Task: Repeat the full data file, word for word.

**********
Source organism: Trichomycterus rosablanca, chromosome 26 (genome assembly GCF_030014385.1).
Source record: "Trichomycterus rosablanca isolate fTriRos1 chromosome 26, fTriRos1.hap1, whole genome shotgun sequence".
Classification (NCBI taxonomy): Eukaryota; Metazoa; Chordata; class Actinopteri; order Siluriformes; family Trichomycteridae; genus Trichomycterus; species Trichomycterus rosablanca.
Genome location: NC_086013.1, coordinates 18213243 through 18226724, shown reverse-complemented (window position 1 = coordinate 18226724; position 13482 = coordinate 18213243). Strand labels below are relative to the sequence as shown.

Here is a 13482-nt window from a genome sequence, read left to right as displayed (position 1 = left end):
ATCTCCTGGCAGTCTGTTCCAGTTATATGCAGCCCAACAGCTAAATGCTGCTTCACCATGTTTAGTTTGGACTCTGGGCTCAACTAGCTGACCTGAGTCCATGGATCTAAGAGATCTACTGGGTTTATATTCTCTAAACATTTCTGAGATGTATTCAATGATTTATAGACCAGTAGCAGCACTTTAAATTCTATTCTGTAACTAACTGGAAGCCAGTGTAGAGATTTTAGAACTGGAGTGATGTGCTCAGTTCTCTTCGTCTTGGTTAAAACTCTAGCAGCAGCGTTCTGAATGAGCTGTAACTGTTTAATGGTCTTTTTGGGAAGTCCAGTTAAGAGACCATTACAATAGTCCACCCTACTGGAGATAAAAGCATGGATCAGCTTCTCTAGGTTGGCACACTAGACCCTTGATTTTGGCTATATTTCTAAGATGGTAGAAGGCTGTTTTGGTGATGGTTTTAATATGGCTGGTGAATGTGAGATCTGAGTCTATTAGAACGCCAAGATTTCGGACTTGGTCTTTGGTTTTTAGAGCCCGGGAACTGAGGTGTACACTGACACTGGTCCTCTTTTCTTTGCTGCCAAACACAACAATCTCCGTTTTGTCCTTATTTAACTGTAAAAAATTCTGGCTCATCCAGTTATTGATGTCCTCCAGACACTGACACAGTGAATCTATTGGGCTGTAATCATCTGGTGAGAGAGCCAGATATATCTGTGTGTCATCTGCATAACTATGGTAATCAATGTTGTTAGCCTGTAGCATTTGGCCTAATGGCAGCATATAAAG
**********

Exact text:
Source organism: Trichomycterus rosablanca, chromosome 26 (genome assembly GCF_030014385.1).
Source record: "Trichomycterus rosablanca isolate fTriRos1 chromosome 26, fTriRos1.hap1, whole genome shotgun sequence".
Classification (NCBI taxonomy): Eukaryota; Metazoa; Chordata; class Actinopteri; order Siluriformes; family Trichomycteridae; genus Trichomycterus; species Trichomycterus rosablanca.
Genome location: NC_086013.1, coordinates 18213243 through 18226724, shown reverse-complemented (window position 1 = coordinate 18226724; position 13482 = coordinate 18213243). Strand labels below are relative to the sequence as shown.

Here is a 13482-nt window from a genome sequence, read left to right as displayed (position 1 = left end):
ATCTCCTGGCAGTCTGTTCCAGTTATATGCAGCCCAACAGCTAAATGCTGCTTCACCATGTTTAGTTTGGACTCTGGGCTCAACTAGCTGACCTGAGTCCATGGATCTAAGAGATCTACTGGGTTTATATTCTCTAAACATTTCTGAGATGTATTCAATGATTTATAGACCAGTAGCAGCACTTTAAATTCTATTCTGTAACTAACTGGAAGCCAGTGTAGAGATTTTAGAACTGGAGTGATGTGCTCAGTTCTCTTCGTCTTGGTTAAAACTCTAGCAGCAGCGTTCTGAATGAGCTGTAACTGTTTAATGGTCTTTTTGGGAAGTCCAGTTAAGAGACCATTACAATAGTCCACCCTACTGGAGATAAAAGCATGGATCAGCTTCTCTAGGTTGGCACACTAGACCCTTGATTTTGGCTATATTTCTAAGATGGTAGAAGGCTGTTTTGGTGATGGTTTTAATATGGCTGGTGAATGTGAGATCTGAGTCTATTAGAACGCCAAGATTTCGGACTTGGTCTTTGGTTTTTAGAGCCCGGGAACTGAGGTGTACACTGACACTGGTCCTCTTTTCTTTGCTGCCAAACACAACAATCTCCGTTTTGTCCTTATTTAACTGTAAAAAATTCTGGCTCATCCAGTTATTGATGTCCTCCAGACACTGACACAGTGAATCTATTGGGCTGTAATCATCTGGTGAGAGAGCCAGATATATCTGTGTGTCATCTGCATAACTATGGTAATCAATGTTGTTAGCCTGTAGCATTTGGCCTAATGGCAGCATATAAAG